Man develops acute hepatitis from consuming too many energy drinks
A 50-year-old man was admitted to the emergency department with acute hepatitis, most likely due to his intake of 4-5 energy drinks every day for three weeks, reveal doctors writing in the journal BMJ Case Reports.
After the man started consuming energy drinks, he developed malaise, anorexia and worsening abdominal pain, which progressed to nausea, and vomiting. He originally thought his symptoms were down to a flu-like syndrome. However, he became alarmed when he developed dark urine and generalized jaundice.
He didn't note any changes in his diet or use of alcohol, tobacco, or illicit drugs, apart from consuming energy drinks. As a construction worker, he used the energy drinks to help get through his labor-intensive workday.
Physical examination revealed jaundice and right upper abdominal tenderness. Lab tests revealed high levels of liver enzymes, called transaminases, indicating liver damage, and evidence of chronic hepatitis C infection. Liver biopsy showed severe hepatitis.
Doctors who treated the man explain that his development of acute hepatitis was likely due to excessive energy drink consumption, specifically vitamin B3 (niacin).
His intake was around 160-200 mg daily, below the threshold expected to cause toxicity, but similar to a previously reported energy drink associated hepatitis (around 300 mg of niacin daily).
Toxicity is likely worsened by accumulative effect. Each bottle of his energy drink contained 40 mg of Niacin, or 200% of the recommended daily value.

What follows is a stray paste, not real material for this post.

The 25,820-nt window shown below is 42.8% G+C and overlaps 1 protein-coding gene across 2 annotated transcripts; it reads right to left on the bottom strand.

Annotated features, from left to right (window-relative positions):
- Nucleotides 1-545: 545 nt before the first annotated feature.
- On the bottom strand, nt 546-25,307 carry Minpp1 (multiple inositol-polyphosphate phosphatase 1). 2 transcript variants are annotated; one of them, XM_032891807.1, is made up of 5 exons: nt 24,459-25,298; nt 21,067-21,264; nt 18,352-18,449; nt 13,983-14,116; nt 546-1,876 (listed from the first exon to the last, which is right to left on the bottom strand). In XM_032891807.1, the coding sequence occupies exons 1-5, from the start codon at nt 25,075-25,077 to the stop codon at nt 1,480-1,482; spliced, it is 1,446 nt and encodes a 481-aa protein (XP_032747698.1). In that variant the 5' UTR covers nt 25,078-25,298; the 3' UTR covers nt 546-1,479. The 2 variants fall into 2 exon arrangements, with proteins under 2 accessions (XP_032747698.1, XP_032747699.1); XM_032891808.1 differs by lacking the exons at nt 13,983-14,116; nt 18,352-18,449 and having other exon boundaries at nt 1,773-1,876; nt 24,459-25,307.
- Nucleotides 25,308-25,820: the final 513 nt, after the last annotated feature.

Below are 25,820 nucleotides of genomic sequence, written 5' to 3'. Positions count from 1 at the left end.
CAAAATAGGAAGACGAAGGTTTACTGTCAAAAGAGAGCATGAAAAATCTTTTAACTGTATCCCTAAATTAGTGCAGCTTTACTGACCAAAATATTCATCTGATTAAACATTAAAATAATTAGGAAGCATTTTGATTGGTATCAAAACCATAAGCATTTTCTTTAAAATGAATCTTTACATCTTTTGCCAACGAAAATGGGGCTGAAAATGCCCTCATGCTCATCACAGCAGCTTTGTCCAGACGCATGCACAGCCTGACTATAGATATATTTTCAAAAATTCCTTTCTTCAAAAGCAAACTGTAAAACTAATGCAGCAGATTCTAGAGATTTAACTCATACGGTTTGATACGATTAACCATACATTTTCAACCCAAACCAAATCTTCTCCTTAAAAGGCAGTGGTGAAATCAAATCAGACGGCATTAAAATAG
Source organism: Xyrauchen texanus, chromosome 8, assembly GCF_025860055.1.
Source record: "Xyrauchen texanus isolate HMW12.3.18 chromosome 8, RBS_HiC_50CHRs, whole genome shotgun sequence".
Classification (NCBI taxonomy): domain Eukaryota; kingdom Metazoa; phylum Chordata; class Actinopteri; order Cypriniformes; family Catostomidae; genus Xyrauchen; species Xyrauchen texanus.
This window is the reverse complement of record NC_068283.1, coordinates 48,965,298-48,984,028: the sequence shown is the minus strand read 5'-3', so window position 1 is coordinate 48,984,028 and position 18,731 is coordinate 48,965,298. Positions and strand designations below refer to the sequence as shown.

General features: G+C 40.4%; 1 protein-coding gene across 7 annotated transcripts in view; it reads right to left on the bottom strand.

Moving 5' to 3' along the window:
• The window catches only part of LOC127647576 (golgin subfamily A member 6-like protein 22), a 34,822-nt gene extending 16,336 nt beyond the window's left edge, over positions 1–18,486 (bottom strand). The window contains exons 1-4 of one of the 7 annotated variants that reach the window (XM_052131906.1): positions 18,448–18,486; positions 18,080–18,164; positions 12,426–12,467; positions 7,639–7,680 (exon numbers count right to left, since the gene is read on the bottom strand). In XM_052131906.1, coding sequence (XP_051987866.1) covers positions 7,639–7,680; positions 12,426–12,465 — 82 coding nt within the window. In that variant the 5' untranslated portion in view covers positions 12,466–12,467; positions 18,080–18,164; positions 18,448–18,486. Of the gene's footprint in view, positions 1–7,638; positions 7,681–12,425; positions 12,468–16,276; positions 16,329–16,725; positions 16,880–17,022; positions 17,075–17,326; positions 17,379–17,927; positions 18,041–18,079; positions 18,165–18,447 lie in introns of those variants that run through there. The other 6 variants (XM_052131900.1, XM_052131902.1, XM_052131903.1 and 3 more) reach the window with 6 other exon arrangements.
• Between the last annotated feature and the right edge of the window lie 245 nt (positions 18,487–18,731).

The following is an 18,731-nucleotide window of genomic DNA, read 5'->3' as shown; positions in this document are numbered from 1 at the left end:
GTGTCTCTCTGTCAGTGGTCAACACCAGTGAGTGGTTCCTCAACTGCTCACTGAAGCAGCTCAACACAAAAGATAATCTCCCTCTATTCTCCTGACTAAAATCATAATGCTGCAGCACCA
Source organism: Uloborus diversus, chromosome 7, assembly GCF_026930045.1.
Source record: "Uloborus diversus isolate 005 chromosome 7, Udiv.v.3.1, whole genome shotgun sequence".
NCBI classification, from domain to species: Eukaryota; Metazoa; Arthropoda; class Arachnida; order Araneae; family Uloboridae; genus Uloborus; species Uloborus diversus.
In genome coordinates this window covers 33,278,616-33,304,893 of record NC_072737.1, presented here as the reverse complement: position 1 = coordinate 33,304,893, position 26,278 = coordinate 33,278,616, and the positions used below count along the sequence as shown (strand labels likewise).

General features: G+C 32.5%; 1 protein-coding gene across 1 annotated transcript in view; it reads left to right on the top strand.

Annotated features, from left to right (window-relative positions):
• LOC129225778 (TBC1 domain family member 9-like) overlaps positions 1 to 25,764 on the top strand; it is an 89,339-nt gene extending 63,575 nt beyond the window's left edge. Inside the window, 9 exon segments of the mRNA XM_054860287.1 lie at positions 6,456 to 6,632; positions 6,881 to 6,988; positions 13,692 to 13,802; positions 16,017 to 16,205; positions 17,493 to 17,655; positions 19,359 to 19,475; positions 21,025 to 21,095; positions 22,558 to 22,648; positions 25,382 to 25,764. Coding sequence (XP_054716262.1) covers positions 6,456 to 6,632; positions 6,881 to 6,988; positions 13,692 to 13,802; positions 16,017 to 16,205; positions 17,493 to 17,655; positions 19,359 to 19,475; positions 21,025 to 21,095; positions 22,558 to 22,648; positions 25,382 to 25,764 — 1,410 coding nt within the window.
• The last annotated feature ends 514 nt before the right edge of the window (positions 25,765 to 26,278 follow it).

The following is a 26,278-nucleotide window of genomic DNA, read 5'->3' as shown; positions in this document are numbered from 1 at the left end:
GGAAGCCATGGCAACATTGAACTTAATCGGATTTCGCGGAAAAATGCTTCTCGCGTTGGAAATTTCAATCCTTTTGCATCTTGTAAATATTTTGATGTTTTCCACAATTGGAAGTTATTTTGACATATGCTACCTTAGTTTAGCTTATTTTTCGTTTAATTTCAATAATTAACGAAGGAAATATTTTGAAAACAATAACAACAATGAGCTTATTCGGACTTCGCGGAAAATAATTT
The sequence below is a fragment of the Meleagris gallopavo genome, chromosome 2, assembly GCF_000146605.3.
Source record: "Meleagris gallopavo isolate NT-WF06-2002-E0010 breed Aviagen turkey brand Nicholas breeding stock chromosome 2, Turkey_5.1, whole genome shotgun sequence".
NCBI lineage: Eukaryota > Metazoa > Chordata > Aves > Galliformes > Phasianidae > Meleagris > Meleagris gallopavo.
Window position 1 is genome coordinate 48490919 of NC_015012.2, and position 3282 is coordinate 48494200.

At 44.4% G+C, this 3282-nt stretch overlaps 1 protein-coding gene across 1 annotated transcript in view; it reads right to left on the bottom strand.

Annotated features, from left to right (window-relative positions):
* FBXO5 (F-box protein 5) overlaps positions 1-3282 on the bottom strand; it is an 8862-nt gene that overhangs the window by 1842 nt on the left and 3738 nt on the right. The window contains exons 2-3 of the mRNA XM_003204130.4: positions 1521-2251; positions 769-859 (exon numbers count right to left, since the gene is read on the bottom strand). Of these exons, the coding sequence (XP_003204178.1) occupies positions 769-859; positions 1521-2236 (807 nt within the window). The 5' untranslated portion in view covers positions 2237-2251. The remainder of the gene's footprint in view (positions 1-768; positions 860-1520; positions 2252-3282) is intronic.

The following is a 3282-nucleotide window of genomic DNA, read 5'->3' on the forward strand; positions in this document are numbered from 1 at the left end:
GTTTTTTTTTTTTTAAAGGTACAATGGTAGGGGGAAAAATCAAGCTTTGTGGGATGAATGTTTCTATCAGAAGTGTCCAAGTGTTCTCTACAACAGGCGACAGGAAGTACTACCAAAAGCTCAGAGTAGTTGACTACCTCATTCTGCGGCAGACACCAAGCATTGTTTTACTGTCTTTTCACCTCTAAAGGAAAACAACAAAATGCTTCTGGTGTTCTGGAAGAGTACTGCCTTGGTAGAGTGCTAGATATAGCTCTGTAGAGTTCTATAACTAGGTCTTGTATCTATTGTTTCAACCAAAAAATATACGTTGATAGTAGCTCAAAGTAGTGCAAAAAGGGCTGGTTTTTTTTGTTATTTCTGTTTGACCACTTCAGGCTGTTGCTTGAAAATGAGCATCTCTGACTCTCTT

The patient was treated with close observation, frequent monitoring, and symptom management. He discontinued consumption of all energy drinks and he was advised to avoid any similar niacin-containing products in the future.
Around 50% of cases of liver failure in the US are due to drug induced liver injury, explain the doctors. The list of associated drugs and toxins has significantly grown as the market for dietary and herbal supplements continues to rapidly expand.
Estimates suggest approximately 23,000 emergency department visits each year are due to adverse events related to dietary supplements.
"As the energy drink market continues to rapidly expand, consumers should be aware of the potential risks of their various ingredients. Vitamins and nutrients, such as niacin are present in quantities that greatly exceed the recommended daily intake, lending to their high risk for harmful accumulation and toxicity," they conclude.
Case Report: A rare cause of acute hepatitis: a common energy drink http://casereports.bmj.com/content/2016/bcr-2016-216612
Doctors warn of prolonged heart effects of multiple bee stings
Doctors writing in the journal BMJ Case Reports describe the case of a healthy 55-year-old man in India who developed serious heart problems several weeks after being attacked by a swarm of bees.
While walking in a forest, he suffered more than 50 stings, and he was admitted to hospital with facial puffiness, breathlessness and sudden tiredness.
He had no history of heart problems and heart tests were normal. After initial treatment, his condition improved and he was discharged with anti-inflammatory medication.
But around three weeks later, he was back in hospital after developing a dangerously slow heart rate, repeated fainting, and suffering a cardiac arrest. He almost died.